Hello, fellow QJL readers! It’s nice to be able to sit down and write another article for my readers. What’s even nicer is to look back on the many articles written and feel they’re worth repeating. Enjoy!

It’s a cold erev Shabbos, a couple of hours before candle lighting. The food is just about cooked, the cholent prepared, the kids have bathed, and your feet and back need a hot shower (or bath). Yes, the normal early Shabbos chaos is almost over. Your spouse is home, and it’s finally your turn to escape into hot water bliss. That hot water feels amazing, and you can feel the week’s stress fade away…but wait, is the water just warm? Ah, I know, too much cold water, let me adjust the knob - nothing, still warm. No time to worry now, soap up and get moving… OMG, the water is cold, my hair is covered in shampoo, and I’m turning into a popsicle. You let out a shout! Guys, you used up all the hot water!! Then you think: This has happened even when no one was home?! Could it be we didn’t pay the gas or electric bill?! Panic sets in, your mind is racing (Shabbos is like in 45 minutes). Then you wonder: Is it my hot water heater? Is it possible? When we bought the house, the previous owner said it’s almost a new unit! Not being great at math, you realize that was 15 years ago! The home inspector said a hot water heater end of life is at 10 years; after that it’s Keil Maley Rachamim time.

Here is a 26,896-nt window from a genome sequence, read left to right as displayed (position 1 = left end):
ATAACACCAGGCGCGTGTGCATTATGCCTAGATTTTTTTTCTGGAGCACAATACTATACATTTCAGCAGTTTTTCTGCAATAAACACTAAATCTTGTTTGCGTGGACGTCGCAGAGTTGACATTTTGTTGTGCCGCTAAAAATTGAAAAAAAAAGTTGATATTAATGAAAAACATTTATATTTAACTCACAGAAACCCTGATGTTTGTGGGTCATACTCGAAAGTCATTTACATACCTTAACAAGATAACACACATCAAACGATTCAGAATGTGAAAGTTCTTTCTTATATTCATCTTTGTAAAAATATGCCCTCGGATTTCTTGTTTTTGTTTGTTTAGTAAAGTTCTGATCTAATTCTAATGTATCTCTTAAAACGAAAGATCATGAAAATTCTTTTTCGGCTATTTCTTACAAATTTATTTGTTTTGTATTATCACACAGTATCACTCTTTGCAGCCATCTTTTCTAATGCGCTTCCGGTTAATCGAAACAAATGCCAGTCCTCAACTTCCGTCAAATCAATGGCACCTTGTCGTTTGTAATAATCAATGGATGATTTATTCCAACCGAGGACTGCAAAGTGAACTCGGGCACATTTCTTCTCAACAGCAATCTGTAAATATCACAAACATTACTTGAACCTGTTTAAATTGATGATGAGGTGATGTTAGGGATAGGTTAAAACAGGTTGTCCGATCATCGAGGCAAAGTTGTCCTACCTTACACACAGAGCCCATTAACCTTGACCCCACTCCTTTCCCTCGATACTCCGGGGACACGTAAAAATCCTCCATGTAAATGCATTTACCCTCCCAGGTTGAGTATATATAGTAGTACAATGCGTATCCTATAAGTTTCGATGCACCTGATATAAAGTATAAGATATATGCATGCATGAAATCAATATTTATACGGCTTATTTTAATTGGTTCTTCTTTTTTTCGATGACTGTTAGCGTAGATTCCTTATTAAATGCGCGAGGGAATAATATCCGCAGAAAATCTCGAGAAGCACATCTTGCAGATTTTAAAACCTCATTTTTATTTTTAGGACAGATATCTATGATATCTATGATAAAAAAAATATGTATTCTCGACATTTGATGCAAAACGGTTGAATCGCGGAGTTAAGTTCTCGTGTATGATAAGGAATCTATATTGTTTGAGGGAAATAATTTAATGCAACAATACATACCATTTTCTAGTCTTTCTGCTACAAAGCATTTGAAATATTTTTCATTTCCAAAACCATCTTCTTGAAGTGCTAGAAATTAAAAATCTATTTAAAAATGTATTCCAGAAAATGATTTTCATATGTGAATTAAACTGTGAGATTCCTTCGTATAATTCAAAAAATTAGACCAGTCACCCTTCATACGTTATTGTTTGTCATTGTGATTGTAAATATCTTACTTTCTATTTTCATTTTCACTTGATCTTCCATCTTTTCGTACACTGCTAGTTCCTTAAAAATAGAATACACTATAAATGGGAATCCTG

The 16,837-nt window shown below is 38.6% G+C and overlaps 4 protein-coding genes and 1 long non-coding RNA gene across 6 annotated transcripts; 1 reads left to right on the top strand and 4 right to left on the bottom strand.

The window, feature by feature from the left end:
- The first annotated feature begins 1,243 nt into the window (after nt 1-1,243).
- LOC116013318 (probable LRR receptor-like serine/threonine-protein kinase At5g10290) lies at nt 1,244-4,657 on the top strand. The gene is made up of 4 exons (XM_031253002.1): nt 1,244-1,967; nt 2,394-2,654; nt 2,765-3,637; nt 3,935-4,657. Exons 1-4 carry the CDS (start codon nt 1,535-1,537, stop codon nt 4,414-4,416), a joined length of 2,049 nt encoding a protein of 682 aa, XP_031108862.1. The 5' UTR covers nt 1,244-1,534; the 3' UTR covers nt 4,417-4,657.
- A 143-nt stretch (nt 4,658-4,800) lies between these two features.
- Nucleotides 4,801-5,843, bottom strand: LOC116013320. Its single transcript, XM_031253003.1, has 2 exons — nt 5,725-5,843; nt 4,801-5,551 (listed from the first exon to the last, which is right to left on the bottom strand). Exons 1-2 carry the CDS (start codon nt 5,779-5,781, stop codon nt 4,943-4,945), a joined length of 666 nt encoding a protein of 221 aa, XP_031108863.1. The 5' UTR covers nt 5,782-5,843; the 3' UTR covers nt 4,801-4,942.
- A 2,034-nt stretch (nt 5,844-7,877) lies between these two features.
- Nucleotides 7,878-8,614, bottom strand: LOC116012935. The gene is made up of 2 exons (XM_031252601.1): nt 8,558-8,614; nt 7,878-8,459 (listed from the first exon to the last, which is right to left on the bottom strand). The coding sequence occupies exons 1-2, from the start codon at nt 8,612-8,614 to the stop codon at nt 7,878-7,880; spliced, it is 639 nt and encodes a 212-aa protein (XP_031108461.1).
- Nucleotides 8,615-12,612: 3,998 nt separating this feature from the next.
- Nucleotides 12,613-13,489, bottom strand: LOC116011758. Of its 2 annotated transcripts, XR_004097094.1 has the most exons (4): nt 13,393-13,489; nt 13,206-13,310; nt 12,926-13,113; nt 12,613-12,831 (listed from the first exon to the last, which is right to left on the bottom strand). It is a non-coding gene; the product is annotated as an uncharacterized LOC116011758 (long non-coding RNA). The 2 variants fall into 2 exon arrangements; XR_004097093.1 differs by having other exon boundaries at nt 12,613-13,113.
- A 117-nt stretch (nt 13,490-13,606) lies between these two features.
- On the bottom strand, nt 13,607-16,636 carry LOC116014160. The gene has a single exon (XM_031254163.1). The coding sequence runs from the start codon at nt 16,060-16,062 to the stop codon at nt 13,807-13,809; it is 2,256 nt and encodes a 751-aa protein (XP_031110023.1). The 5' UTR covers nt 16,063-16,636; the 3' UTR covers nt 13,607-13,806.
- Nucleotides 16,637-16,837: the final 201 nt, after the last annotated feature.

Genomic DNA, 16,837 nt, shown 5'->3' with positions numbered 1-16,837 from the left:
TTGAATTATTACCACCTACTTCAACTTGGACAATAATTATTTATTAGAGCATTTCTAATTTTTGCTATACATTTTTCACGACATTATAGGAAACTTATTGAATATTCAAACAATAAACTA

The above scenario happens to so many homeowners. The out-of-sight homeowner’s mentality isn’t unusual. A hot water heater is an essential and critical appliance (yes, just like a refrigerator) that requires attention. Simple maintenance can avoid issues like our erev Shabbos parable. A few simple steps should be followed to avoid replacement of a hot water heater:

Partially draining the hot water heater once a year to avoid rust and contaminants from forming inside the tank

Keeping the general area around the hot water heater free from dust and grime

Keep an eye out for rust around the hot- and cold-water pipes going into and out of the hot water heater

As a side safety note, keep the temperature on the hot water between 110-115 degrees to avoid getting scalded

Of course, calling your plumber to assist you is always a great idea. In the long run, this will save you from an expensive repair or replacement and ensure a constant supply of hot water.

Jay Aron is a licensed NYS Home Inspector, and seasoned Electrical Engineer, and owner of Bodeck Home Inspections in Kew Gardens Hills. He is available for home inspections including houses, condos, and co-ops. For more information, call 516-417-6111 or email This email address is being protected from spambots. You need JavaScript enabled to view it.